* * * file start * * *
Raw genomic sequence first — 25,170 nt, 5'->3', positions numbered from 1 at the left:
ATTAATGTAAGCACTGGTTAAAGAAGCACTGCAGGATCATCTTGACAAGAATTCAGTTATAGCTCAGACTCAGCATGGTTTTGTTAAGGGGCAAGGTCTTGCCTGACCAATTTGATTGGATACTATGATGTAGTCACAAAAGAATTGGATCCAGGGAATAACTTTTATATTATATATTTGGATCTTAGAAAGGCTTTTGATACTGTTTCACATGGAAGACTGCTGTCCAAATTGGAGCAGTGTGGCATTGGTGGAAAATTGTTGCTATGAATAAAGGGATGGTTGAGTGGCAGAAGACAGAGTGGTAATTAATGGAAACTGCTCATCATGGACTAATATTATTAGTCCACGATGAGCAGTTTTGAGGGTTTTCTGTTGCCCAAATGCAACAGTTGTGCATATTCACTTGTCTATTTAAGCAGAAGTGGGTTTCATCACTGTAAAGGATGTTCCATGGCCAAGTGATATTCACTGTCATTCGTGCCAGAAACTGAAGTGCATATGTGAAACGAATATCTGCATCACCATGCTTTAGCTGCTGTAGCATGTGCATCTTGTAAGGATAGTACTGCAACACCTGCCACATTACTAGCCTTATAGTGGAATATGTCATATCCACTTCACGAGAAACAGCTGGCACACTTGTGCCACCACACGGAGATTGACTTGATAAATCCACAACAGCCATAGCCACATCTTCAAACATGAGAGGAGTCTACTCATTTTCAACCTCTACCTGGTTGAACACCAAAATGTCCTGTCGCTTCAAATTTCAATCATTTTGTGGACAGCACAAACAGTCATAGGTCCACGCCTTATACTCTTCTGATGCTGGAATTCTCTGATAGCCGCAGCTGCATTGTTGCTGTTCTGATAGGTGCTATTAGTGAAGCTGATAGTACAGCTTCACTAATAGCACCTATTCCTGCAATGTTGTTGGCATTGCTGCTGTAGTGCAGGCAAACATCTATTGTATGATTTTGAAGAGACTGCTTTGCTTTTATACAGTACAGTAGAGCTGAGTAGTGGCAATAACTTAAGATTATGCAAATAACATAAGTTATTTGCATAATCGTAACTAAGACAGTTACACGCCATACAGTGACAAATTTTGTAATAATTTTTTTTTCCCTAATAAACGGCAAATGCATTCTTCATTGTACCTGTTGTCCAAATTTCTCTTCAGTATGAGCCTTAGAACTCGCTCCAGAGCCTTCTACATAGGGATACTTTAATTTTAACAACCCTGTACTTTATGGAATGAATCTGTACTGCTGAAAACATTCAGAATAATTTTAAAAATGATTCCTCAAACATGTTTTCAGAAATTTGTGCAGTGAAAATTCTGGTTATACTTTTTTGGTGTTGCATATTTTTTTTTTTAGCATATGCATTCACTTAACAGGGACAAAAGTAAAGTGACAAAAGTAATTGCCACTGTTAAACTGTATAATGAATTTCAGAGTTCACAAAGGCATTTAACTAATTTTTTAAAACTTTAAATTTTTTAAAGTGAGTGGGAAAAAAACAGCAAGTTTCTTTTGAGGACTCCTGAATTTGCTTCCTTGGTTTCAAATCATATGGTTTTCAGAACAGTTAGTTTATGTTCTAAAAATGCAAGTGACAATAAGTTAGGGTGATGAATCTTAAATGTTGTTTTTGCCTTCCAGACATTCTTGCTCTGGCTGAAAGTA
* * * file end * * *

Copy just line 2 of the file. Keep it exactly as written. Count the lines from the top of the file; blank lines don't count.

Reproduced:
ATTAATGTAAGCACTGGTTAAAGAAGCACTGCAGGATCATCTTGACAAGAATTCAGTTATAGCTCAGACTCAGCATGGTTTTGTTAAGGGGCAAGGTCTTGCCTGACCAATTTGATTGGATACTATGATGTAGTCACAAAAGAATTGGATCCAGGGAATAACTTTTATATTATATATTTGGATCTTAGAAAGGCTTTTGATACTGTTTCACATGGAAGACTGCTGTCCAAATTGGAGCAGTGTGGCATTGGTGGAAAATTGTTGCTATGAATAAAGGGATGGTTGAGTGGCAGAAGACAGAGTGGTAATTAATGGAAACTGCTCATCATGGACTAATATTATTAGTCCACGATGAGCAGTTTTGAGGGTTTTCTGTTGCCCAAATGCAACAGTTGTGCATATTCACTTGTCTATTTAAGCAGAAGTGGGTTTCATCACTGTAAAGGATGTTCCATGGCCAAGTGATATTCACTGTCATTCGTGCCAGAAACTGAAGTGCATATGTGAAACGAATATCTGCATCACCATGCTTTAGCTGCTGTAGCATGTGCATCTTGTAAGGATAGTACTGCAACACCTGCCACATTACTAGCCTTATAGTGGAATATGTCATATCCACTTCACGAGAAACAGCTGGCACACTTGTGCCACCACACGGAGATTGACTTGATAAATCCACAACAGCCATAGCCACATCTTCAAACATGAGAGGAGTCTACTCATTTTCAACCTCTACCTGGTTGAACACCAAAATGTCCTGTCGCTTCAAATTTCAATCATTTTGTGGACAGCACAAACAGTCATAGGTCCACGCCTTATACTCTTCTGATGCTGGAATTCTCTGATAGCCGCAGCTGCATTGTTGCTGTTCTGATAGGTGCTATTAGTGAAGCTGATAGTACAGCTTCACTAATAGCACCTATTCCTGCAATGTTGTTGGCATTGCTGCTGTAGTGCAGGCAAACATCTATTGTATGATTTTGAAGAGACTGCTTTGCTTTTATACAGTACAGTAGAGCTGAGTAGTGGCAATAACTTAAGATTATGCAAATAACATAAGTTATTTGCATAATCGTAACTAAGACAGTTACACGCCATACAGTGACAAATTTTGTAATAATTTTTTTTTCCCTAATAAACGGCAAATGCATTCTTCATTGTACCTGTTGTCCAAATTTCTCTTCAGTATGAGCCTTAGAACTCGCTCCAGAGCCTTCTACATAGGGATACTTTAATTTTAACAACCCTGTACTTTATGGAATGAATCTGTACTGCTGAAAACATTCAGAATAATTTTAAAAATGATTCCTCAAACATGTTTTCAGAAATTTGTGCAGTGAAAATTCTGGTTATACTTTTTTGGTGTTGCATATTTTTTTTTTTAGCATATGCATTCACTTAACAGGGACAAAAGTAAAGTGACAAAAGTAATTGCCACTGTTAAACTGTATAATGAATTTCAGAGTTCACAAAGGCATTTAACTAATTTTTTAAAACTTTAAATTTTTTAAAGTGAGTGGGAAAAAAACAGCAAGTTTCTTTTGAGGACTCCTGAATTTGCTTCCTTGGTTTCAAATCATATGGTTTTCAGAACAGTTAGTTTATGTTCTAAAAATGCAAGTGACAATAAGTTAGGGTGATGAATCTTAAATGTTGTTTTTGCCTTCCAGACATTCTTGCTCTGGCTGAAAGTA